During the final two weeks of in-orbit commissioning, Cheops observed two exoplanet-hosting stars as the planets 'transited' in front of their host star and blocked a fraction of starlight. Observing transits of known exoplanets is what the mission was built for - to measure planet sizes with unprecedented precision and accuracy and to determine their densities by combining these with independent measurements of their masses.

One of the targets was HD 93396, a subgiant yellow star located 320 light-years away, slightly cooler and three times larger than our Sun. The focus of the observations was KELT-11b, a puffy gaseous planet about 30% larger in size than Jupiter, in an orbit that is much closer to the star than Mercury is to the Sun.

The light curve of this star shows a clear dip caused by the eight hour-long transit of KELT-11b. From these data, the scientists have determined very precisely the diameter of the planet: 181,600 km - with an uncertainty just under 4300 km.

The measurements made by Cheops are five times more accurate than those from Earth, explains Willy Benz, Principal Investigator of the Cheops mission consortium, and professor of astrophysics at the University of Bern. "That gives us a foretaste for what we can achieve with Cheops over the months and years to come," he says.

A formal review of the satellite performance and ground segment operations was held on 25 March, and Cheops passed it with flying colours. With this, ESA handed over responsibility for operating the mission to the consortium led by Willy Benz.

Fortunately, the commissioning activities were not affected much by the ensuing emergency caused by the coronavirus pandemic, which resulted in social distancing measures and restrictions to movement across Europe to prevent the spread of the virus.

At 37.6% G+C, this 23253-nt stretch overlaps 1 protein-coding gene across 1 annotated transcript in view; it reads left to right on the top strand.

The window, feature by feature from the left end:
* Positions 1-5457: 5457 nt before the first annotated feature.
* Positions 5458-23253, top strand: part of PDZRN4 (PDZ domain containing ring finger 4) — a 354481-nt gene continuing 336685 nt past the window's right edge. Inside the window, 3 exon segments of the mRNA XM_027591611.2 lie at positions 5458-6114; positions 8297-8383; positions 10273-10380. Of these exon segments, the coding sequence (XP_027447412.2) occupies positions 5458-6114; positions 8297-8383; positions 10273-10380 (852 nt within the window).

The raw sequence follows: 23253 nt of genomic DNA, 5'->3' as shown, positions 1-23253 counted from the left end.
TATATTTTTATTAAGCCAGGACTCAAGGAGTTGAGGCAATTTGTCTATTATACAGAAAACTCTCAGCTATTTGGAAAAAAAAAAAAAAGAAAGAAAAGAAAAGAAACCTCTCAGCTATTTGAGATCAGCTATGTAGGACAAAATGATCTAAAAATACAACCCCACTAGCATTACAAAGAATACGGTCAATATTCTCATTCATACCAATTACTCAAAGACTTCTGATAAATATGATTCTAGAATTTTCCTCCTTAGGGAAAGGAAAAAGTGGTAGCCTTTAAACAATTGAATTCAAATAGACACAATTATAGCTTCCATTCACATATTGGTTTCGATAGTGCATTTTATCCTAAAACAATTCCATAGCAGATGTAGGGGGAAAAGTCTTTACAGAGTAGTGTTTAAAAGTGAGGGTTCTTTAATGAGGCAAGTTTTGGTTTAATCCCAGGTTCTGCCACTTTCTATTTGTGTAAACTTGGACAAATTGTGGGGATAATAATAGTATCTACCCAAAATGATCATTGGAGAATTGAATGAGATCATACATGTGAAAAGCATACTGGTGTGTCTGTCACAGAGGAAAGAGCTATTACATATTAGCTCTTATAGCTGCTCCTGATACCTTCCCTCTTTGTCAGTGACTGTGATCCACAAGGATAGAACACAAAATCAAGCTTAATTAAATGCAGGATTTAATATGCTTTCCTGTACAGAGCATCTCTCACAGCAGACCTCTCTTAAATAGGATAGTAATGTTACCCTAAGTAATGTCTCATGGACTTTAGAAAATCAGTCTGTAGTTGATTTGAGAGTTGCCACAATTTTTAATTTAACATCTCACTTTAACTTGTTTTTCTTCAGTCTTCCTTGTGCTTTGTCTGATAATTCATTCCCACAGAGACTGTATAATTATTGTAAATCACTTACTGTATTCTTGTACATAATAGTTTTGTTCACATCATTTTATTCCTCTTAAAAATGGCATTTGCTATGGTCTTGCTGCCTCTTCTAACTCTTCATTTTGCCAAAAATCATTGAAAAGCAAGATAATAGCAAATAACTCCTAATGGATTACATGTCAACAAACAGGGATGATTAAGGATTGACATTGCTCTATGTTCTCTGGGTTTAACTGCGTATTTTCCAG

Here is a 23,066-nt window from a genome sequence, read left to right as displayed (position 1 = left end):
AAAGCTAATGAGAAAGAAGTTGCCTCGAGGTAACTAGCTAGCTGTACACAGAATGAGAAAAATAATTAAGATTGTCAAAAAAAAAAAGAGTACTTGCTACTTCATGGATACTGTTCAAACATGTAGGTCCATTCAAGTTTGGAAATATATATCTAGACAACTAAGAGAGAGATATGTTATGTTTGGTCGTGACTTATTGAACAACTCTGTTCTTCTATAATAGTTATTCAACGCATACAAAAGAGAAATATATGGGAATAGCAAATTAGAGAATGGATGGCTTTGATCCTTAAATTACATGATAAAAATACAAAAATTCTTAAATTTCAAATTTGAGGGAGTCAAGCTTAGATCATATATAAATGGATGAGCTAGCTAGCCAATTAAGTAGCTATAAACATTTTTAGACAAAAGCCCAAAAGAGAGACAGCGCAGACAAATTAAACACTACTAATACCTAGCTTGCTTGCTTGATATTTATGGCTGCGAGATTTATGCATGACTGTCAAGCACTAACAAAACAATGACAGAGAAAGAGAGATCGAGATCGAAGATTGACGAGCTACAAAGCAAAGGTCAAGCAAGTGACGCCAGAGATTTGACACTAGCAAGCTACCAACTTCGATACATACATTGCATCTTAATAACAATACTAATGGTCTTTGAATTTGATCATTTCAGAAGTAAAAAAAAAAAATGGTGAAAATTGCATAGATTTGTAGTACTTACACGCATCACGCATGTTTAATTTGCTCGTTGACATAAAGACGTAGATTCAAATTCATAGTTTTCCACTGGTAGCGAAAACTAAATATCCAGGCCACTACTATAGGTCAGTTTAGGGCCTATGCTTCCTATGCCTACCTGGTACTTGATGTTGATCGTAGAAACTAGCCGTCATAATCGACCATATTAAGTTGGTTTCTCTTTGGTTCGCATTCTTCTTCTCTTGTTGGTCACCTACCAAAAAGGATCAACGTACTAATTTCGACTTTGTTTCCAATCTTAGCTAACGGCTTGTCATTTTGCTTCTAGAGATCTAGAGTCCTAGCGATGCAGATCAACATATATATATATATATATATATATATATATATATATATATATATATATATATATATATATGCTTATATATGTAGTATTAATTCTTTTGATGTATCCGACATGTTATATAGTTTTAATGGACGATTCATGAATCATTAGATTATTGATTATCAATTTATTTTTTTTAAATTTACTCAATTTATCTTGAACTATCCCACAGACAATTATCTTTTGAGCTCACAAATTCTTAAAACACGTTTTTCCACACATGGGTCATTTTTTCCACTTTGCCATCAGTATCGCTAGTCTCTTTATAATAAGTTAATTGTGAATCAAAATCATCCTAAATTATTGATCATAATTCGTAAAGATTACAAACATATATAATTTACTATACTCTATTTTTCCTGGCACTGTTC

"The ground segment has been working very smoothly from early on, which enabled us to fully automate most of the operations for commanding the satellite and downlinking the data already in the first few weeks after launch," explains Carlos. "By the time the crisis emerged in March, with the new rules and regulations that came with it, the automated systems meant that the impact on the mission was minimal."

Cheops is currently transitioning towards routine science operations, which are expected to begin before the end of April. Scientists have started observing some of the 'early science targets' - a selection of stars and planetary systems chosen to showcase examples of what the mission can achieve: these include a 'hot super-Earth' planet known as 55 Cancri e, which is covered in a lava ocean, as well as the 'warm Neptune' GJ 436b, which is losing its atmosphere due to the glare from its host star. Another star on the list of upcoming Cheops observations is a white dwarf, the first target from ESA's Guest Observers Programme, which provides scientists from beyond the mission consortium with the opportunity to use the mission and capitalize on its observational capabilities.

More about Cheops

Cheops is an ESA mission developed in partnership with Switzerland, with a dedicated consortium led by the University of Bern, and with important contributions from Austria, Belgium, France, Germany, Hungary, Italy, Portugal, Spain, Sweden and the UK.

ESA is the Cheops mission architect, responsible for procurement and testing of the satellite, launch, the launch and early operations phase, in-orbit commissioning, as well as the Guest Observers' Programme. The consortium of 11 ESA Member States led by Switzerland provided essential elements of the mission. The prime contractor for the design and construction of the spacecraft is Airbus Defence and Space in Madrid, Spain.

The Cheops mission consortium runs the Mission Operations Centre located at INTA, in Torrejón de Ardoz near Madrid, Spain, and the Science Operations Centre, located at the University of Geneva, Switzerland.